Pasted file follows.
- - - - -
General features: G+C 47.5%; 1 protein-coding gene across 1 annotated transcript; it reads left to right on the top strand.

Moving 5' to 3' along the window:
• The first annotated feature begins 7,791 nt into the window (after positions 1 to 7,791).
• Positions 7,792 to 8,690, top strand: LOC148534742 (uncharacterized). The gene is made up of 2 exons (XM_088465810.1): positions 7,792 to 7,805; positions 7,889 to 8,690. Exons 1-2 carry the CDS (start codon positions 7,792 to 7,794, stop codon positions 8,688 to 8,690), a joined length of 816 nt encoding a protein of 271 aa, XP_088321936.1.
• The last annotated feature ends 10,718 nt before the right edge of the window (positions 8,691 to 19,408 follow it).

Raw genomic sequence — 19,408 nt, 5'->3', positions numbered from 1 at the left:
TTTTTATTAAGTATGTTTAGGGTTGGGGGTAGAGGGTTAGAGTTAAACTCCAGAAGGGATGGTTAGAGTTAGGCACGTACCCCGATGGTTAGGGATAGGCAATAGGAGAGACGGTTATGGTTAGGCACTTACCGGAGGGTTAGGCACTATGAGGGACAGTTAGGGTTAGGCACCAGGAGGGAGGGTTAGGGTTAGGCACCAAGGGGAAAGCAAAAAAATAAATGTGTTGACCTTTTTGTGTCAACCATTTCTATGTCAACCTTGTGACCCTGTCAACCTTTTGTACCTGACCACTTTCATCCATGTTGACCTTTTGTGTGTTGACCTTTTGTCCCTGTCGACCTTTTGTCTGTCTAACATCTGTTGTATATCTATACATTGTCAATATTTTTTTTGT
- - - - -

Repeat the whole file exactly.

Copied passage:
General features: G+C 47.5%; 1 protein-coding gene across 1 annotated transcript; it reads left to right on the top strand.

Moving 5' to 3' along the window:
• The first annotated feature begins 7,791 nt into the window (after positions 1 to 7,791).
• Positions 7,792 to 8,690, top strand: LOC148534742 (uncharacterized). The gene is made up of 2 exons (XM_088465810.1): positions 7,792 to 7,805; positions 7,889 to 8,690. Exons 1-2 carry the CDS (start codon positions 7,792 to 7,794, stop codon positions 8,688 to 8,690), a joined length of 816 nt encoding a protein of 271 aa, XP_088321936.1.
• The last annotated feature ends 10,718 nt before the right edge of the window (positions 8,691 to 19,408 follow it).

Raw genomic sequence — 19,408 nt, 5'->3', positions numbered from 1 at the left:
TTTTTATTAAGTATGTTTAGGGTTGGGGGTAGAGGGTTAGAGTTAAACTCCAGAAGGGATGGTTAGAGTTAGGCACGTACCCCGATGGTTAGGGATAGGCAATAGGAGAGACGGTTATGGTTAGGCACTTACCGGAGGGTTAGGCACTATGAGGGACAGTTAGGGTTAGGCACCAGGAGGGAGGGTTAGGGTTAGGCACCAAGGGGAAAGCAAAAAAATAAATGTGTTGACCTTTTTGTGTCAACCATTTCTATGTCAACCTTGTGACCCTGTCAACCTTTTGTACCTGACCACTTTCATCCATGTTGACCTTTTGTGTGTTGACCTTTTGTCCCTGTCGACCTTTTGTCTGTCTAACATCTGTTGTATATCTATACATTGTCAATATTTTTTTTGT